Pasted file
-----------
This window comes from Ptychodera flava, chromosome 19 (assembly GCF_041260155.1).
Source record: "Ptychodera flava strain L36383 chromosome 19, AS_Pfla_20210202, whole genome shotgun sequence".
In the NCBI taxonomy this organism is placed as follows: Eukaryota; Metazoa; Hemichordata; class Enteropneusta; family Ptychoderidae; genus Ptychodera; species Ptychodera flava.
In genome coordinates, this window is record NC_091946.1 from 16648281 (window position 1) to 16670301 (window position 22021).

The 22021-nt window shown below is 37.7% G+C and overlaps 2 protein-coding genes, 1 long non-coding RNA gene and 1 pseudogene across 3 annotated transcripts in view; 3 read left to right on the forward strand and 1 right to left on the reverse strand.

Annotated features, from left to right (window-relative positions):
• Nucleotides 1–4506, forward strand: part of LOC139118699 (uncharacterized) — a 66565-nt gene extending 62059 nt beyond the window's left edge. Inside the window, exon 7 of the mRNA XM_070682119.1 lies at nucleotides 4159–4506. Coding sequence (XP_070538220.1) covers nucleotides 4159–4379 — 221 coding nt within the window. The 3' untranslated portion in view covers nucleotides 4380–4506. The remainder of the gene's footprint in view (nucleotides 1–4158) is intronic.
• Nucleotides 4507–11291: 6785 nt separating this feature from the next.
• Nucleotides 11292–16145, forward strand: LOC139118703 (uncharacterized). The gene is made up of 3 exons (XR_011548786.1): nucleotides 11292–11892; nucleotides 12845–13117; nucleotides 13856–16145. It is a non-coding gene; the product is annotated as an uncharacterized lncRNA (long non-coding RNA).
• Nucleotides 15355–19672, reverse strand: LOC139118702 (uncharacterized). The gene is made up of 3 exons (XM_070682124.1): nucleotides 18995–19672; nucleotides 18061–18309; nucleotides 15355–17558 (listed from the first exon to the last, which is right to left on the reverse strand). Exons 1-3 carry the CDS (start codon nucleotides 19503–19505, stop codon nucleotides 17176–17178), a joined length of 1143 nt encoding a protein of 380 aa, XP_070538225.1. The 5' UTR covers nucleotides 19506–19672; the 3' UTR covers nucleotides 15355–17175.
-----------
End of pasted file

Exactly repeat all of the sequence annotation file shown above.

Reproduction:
This window comes from Ptychodera flava, chromosome 19 (assembly GCF_041260155.1).
Source record: "Ptychodera flava strain L36383 chromosome 19, AS_Pfla_20210202, whole genome shotgun sequence".
In the NCBI taxonomy this organism is placed as follows: Eukaryota; Metazoa; Hemichordata; class Enteropneusta; family Ptychoderidae; genus Ptychodera; species Ptychodera flava.
In genome coordinates, this window is record NC_091946.1 from 16648281 (window position 1) to 16670301 (window position 22021).

The 22021-nt window shown below is 37.7% G+C and overlaps 2 protein-coding genes, 1 long non-coding RNA gene and 1 pseudogene across 3 annotated transcripts in view; 3 read left to right on the forward strand and 1 right to left on the reverse strand.

Annotated features, from left to right (window-relative positions):
• Nucleotides 1–4506, forward strand: part of LOC139118699 (uncharacterized) — a 66565-nt gene extending 62059 nt beyond the window's left edge. Inside the window, exon 7 of the mRNA XM_070682119.1 lies at nucleotides 4159–4506. Coding sequence (XP_070538220.1) covers nucleotides 4159–4379 — 221 coding nt within the window. The 3' untranslated portion in view covers nucleotides 4380–4506. The remainder of the gene's footprint in view (nucleotides 1–4158) is intronic.
• Nucleotides 4507–11291: 6785 nt separating this feature from the next.
• Nucleotides 11292–16145, forward strand: LOC139118703 (uncharacterized). The gene is made up of 3 exons (XR_011548786.1): nucleotides 11292–11892; nucleotides 12845–13117; nucleotides 13856–16145. It is a non-coding gene; the product is annotated as an uncharacterized lncRNA (long non-coding RNA).
• Nucleotides 15355–19672, reverse strand: LOC139118702 (uncharacterized). The gene is made up of 3 exons (XM_070682124.1): nucleotides 18995–19672; nucleotides 18061–18309; nucleotides 15355–17558 (listed from the first exon to the last, which is right to left on the reverse strand). Exons 1-3 carry the CDS (start codon nucleotides 19503–19505, stop codon nucleotides 17176–17178), a joined length of 1143 nt encoding a protein of 380 aa, XP_070538225.1. The 5' UTR covers nucleotides 19506–19672; the 3' UTR covers nucleotides 15355–17175.